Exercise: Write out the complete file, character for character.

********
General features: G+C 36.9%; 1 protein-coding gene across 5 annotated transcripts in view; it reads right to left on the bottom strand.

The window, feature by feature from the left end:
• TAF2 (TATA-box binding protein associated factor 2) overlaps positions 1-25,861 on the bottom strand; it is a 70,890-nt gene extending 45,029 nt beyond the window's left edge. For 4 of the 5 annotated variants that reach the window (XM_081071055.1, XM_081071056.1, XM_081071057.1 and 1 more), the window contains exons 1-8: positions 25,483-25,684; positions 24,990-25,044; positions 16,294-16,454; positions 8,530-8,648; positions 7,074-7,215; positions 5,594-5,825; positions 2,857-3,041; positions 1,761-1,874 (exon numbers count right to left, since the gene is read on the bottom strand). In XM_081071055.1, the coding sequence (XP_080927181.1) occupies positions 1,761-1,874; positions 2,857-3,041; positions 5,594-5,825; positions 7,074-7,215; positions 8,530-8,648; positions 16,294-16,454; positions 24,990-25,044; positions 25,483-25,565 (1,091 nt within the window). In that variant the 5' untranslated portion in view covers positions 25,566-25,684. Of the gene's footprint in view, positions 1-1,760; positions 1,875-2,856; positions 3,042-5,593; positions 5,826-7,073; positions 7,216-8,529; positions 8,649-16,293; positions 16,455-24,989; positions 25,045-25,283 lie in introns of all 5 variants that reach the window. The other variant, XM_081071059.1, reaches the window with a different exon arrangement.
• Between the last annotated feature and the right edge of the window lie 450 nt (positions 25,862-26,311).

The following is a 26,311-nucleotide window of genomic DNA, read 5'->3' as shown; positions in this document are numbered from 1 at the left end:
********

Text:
General features: G+C 36.9%; 1 protein-coding gene across 5 annotated transcripts in view; it reads right to left on the bottom strand.

The window, feature by feature from the left end:
• TAF2 (TATA-box binding protein associated factor 2) overlaps positions 1-25,861 on the bottom strand; it is a 70,890-nt gene extending 45,029 nt beyond the window's left edge. For 4 of the 5 annotated variants that reach the window (XM_081071055.1, XM_081071056.1, XM_081071057.1 and 1 more), the window contains exons 1-8: positions 25,483-25,684; positions 24,990-25,044; positions 16,294-16,454; positions 8,530-8,648; positions 7,074-7,215; positions 5,594-5,825; positions 2,857-3,041; positions 1,761-1,874 (exon numbers count right to left, since the gene is read on the bottom strand). In XM_081071055.1, the coding sequence (XP_080927181.1) occupies positions 1,761-1,874; positions 2,857-3,041; positions 5,594-5,825; positions 7,074-7,215; positions 8,530-8,648; positions 16,294-16,454; positions 24,990-25,044; positions 25,483-25,565 (1,091 nt within the window). In that variant the 5' untranslated portion in view covers positions 25,566-25,684. Of the gene's footprint in view, positions 1-1,760; positions 1,875-2,856; positions 3,042-5,593; positions 5,826-7,073; positions 7,216-8,529; positions 8,649-16,293; positions 16,455-24,989; positions 25,045-25,283 lie in introns of all 5 variants that reach the window. The other variant, XM_081071059.1, reaches the window with a different exon arrangement.
• Between the last annotated feature and the right edge of the window lie 450 nt (positions 25,862-26,311).

The following is a 26,311-nucleotide window of genomic DNA, read 5'->3' as shown; positions in this document are numbered from 1 at the left end: